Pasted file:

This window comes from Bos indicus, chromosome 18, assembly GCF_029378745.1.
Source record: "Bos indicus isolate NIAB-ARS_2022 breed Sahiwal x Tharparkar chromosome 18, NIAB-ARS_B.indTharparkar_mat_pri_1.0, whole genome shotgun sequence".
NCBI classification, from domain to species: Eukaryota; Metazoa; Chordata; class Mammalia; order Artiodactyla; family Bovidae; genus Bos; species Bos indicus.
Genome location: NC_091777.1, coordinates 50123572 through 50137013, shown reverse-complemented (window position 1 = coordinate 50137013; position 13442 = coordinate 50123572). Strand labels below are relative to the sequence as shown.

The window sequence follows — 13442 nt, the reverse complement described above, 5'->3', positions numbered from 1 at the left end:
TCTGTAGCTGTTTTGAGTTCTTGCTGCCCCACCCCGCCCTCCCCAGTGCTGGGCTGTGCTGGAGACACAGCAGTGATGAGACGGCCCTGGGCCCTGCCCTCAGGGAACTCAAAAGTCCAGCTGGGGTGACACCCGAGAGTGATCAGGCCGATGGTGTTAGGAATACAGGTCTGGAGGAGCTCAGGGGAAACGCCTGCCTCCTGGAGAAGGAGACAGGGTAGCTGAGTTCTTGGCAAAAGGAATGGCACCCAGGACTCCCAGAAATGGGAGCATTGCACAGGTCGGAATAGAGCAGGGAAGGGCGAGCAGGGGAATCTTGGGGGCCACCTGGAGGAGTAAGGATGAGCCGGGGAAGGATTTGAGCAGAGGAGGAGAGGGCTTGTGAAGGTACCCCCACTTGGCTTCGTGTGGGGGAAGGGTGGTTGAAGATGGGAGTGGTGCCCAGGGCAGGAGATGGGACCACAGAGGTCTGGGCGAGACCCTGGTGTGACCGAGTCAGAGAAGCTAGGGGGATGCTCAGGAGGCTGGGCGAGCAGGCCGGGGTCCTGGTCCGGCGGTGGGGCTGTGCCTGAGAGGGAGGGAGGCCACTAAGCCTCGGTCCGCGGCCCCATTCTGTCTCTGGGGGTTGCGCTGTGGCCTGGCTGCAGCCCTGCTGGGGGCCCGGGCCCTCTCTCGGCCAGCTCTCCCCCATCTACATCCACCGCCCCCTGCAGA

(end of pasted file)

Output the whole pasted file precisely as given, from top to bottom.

This window comes from Bos indicus, chromosome 18, assembly GCF_029378745.1.
Source record: "Bos indicus isolate NIAB-ARS_2022 breed Sahiwal x Tharparkar chromosome 18, NIAB-ARS_B.indTharparkar_mat_pri_1.0, whole genome shotgun sequence".
NCBI classification, from domain to species: Eukaryota; Metazoa; Chordata; class Mammalia; order Artiodactyla; family Bovidae; genus Bos; species Bos indicus.
Genome location: NC_091777.1, coordinates 50123572 through 50137013, shown reverse-complemented (window position 1 = coordinate 50137013; position 13442 = coordinate 50123572). Strand labels below are relative to the sequence as shown.

The window sequence follows — 13442 nt, the reverse complement described above, 5'->3', positions numbered from 1 at the left end:
TCTGTAGCTGTTTTGAGTTCTTGCTGCCCCACCCCGCCCTCCCCAGTGCTGGGCTGTGCTGGAGACACAGCAGTGATGAGACGGCCCTGGGCCCTGCCCTCAGGGAACTCAAAAGTCCAGCTGGGGTGACACCCGAGAGTGATCAGGCCGATGGTGTTAGGAATACAGGTCTGGAGGAGCTCAGGGGAAACGCCTGCCTCCTGGAGAAGGAGACAGGGTAGCTGAGTTCTTGGCAAAAGGAATGGCACCCAGGACTCCCAGAAATGGGAGCATTGCACAGGTCGGAATAGAGCAGGGAAGGGCGAGCAGGGGAATCTTGGGGGCCACCTGGAGGAGTAAGGATGAGCCGGGGAAGGATTTGAGCAGAGGAGGAGAGGGCTTGTGAAGGTACCCCCACTTGGCTTCGTGTGGGGGAAGGGTGGTTGAAGATGGGAGTGGTGCCCAGGGCAGGAGATGGGACCACAGAGGTCTGGGCGAGACCCTGGTGTGACCGAGTCAGAGAAGCTAGGGGGATGCTCAGGAGGCTGGGCGAGCAGGCCGGGGTCCTGGTCCGGCGGTGGGGCTGTGCCTGAGAGGGAGGGAGGCCACTAAGCCTCGGTCCGCGGCCCCATTCTGTCTCTGGGGGTTGCGCTGTGGCCTGGCTGCAGCCCTGCTGGGGGCCCGGGCCCTCTCTCGGCCAGCTCTCCCCCATCTACATCCACCGCCCCCTGCAGA